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Wed Aug 28, 2019, 09:53 PM

Jackie Kennedy's fairy-tale wedding was a nightmare for her African American dress designer

Source: Washington Post

Jackie Kennedy’s fairy-tale wedding was a nightmare for her African American dress designer

Ann Lowe was snubbed by the future first lady, who described her as ‘a colored dressmaker’ without naming her.

By Gillian Brockell August 28 at 4:57 PM

The 1953 wedding of Jacqueline Bouvier and then-Sen. John F. Kennedy was so perfect it is still being talked about more than 65 years later. As recently as 2017, gossip website The List was still calling it “the most beautiful wedding ever.” It was a fairy tale worthy of the legendary couple who would preside over Camelot.

But for Ann Lowe, who designed the bridal gown, it was a nightmare. First, the wedding dress was destroyed 10 days before the ceremony. Then the 24-year-old bride, who did not really like the gown in the first place, snubbed her.

Asked who made the dress, a viral tweet remembered this week, Jackie simply responded ”a colored dressmaker.”


Ann Lowe was born and raised in Clayton, Ala. Her great-grandmother, an enslaved woman, had given birth to a child fathered by her white plantation owner. Her mother and grandmother were both seamstresses to wealthy Alabama elites and as a child, she amused herself by shaping cloth flowers out of the scraps leftover in their work, she told Ebony in 1966.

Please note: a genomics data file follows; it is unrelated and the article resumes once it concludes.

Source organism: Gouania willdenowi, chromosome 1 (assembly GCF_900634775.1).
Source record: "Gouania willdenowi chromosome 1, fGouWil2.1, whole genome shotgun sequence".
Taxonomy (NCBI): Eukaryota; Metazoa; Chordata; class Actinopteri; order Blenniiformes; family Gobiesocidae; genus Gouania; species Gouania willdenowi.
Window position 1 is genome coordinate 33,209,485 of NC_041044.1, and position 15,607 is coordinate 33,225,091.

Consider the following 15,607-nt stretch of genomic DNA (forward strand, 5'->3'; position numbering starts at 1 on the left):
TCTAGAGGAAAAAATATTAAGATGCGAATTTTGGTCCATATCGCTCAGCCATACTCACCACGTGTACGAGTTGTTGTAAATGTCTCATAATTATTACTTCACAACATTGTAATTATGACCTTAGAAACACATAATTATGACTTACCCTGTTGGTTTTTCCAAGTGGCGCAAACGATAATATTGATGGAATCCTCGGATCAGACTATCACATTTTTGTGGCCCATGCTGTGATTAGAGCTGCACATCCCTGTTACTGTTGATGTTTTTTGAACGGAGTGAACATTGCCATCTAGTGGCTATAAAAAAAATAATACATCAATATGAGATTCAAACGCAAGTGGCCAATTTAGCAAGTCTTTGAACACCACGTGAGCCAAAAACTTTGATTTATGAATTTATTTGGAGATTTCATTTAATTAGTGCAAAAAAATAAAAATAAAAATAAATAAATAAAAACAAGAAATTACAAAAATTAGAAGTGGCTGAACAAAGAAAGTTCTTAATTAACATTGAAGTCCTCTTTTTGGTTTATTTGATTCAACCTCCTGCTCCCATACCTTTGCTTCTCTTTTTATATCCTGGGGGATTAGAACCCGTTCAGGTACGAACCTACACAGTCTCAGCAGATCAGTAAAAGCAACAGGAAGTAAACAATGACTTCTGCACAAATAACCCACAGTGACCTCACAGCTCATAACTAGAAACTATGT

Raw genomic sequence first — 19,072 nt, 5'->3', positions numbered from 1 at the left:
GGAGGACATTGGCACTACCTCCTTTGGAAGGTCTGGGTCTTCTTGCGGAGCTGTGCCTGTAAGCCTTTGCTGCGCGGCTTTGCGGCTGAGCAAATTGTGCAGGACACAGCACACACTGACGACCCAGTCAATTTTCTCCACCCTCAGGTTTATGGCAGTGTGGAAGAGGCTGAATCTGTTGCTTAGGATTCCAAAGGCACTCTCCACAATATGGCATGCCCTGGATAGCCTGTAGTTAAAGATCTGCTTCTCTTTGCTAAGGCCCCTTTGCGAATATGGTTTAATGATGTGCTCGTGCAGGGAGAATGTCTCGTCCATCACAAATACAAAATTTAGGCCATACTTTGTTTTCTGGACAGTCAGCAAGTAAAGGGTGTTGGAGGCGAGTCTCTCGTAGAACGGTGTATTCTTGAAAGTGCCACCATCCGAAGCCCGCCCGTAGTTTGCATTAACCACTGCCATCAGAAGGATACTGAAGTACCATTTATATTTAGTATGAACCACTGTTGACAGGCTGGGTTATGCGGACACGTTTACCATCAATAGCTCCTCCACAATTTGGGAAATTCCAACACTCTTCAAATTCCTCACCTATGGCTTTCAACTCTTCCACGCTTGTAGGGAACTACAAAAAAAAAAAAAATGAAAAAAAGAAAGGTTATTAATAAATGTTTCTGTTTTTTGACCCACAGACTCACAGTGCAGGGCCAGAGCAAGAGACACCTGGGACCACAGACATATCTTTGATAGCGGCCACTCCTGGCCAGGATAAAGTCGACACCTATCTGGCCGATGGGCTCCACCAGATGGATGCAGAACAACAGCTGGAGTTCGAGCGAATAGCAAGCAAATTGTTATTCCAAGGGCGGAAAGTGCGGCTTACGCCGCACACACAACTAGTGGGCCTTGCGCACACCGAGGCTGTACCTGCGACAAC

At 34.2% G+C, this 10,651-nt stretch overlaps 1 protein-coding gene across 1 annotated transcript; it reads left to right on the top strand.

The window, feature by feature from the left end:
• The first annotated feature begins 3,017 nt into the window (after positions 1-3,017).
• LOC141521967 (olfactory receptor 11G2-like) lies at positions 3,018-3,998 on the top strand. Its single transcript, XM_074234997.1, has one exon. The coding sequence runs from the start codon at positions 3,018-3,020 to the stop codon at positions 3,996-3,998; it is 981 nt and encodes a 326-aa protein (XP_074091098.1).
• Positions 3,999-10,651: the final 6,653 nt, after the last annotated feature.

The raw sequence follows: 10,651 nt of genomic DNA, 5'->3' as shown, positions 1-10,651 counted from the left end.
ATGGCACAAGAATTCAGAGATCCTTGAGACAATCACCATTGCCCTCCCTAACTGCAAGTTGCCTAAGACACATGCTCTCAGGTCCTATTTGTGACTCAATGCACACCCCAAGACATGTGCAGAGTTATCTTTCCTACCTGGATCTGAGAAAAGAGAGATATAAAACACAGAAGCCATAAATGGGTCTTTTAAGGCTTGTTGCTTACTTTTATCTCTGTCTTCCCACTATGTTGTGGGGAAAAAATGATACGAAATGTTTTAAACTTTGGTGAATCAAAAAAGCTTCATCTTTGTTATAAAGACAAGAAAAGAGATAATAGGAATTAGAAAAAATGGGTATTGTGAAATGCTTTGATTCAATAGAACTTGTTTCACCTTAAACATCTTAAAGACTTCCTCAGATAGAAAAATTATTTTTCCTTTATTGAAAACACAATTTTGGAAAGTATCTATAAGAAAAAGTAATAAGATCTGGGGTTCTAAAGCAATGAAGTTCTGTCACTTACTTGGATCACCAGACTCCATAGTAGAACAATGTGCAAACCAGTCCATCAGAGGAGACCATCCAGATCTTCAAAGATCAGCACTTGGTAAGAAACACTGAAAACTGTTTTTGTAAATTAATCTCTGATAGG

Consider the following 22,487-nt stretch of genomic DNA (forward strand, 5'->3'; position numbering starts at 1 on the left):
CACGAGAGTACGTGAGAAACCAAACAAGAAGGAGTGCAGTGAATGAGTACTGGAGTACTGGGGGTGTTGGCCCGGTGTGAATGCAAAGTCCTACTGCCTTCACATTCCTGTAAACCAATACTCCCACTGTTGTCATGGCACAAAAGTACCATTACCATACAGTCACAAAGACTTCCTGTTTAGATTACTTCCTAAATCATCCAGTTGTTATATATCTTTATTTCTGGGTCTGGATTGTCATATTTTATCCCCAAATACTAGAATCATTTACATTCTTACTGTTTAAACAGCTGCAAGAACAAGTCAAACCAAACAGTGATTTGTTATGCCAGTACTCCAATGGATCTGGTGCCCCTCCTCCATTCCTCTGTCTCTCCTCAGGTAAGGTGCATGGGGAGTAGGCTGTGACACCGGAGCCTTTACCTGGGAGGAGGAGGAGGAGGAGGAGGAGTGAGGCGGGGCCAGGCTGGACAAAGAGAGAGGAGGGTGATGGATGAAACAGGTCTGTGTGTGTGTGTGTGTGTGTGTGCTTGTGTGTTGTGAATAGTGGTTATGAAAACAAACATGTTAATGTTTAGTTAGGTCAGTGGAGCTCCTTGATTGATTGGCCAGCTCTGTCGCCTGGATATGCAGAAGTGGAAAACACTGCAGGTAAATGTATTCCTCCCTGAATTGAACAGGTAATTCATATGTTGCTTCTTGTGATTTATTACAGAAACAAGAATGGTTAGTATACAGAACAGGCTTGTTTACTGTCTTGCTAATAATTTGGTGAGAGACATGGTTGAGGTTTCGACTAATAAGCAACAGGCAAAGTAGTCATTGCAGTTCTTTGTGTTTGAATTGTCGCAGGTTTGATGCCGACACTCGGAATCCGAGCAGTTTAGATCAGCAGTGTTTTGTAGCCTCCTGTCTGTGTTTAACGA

Her mother died when Lowe was only 16, leaving four ball gowns for the first lady of Alabama unfinished. Lowe completed the order.

-snip-


Read more: https://www.washingtonpost.com/history/2019/08/28/jackie-kennedys-fairy-tale-wedding-was-nightmare-her-african-american-dress-designer/

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Reply Jackie Kennedy's fairy-tale wedding was a nightmare for her African American dress designer (Original post)
Eugene Aug 28 OP
Iliyah Aug 28 #1
czarjak Aug 29 #2
Indykatie Aug 29 #3
mr_lebowski Aug 29 #4
LenaBaby61 Aug 29 #5
hlthe2b Aug 29 #7
Arkansas Granny Aug 29 #9
Arkansas Granny Aug 29 #6
hlthe2b Aug 29 #8

Response to Eugene (Original post)

Wed Aug 28, 2019, 10:12 PM

1. K & R!

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Response to Eugene (Original post)

Thu Aug 29, 2019, 12:28 AM

2. 1953...

The year I was born. Appreciate the context. Now explain Dallas. L.H.O. couldn't have acted solo, no way, no how. Period.

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Response to Eugene (Original post)

Thu Aug 29, 2019, 12:30 AM

3. So Why Even Choose a "Colored Dressmaker" To End Up Treating Her So Cavalierly?

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Response to Eugene (Original post)

Thu Aug 29, 2019, 01:58 AM

4. In the context of the time, she probably felt that WAS a nice tribute ...

She did point out that an AA woman had designed the dress, when she didn't HAVE to do that. I think she was trying to make a positive, supportive statement towards PoC, in her way.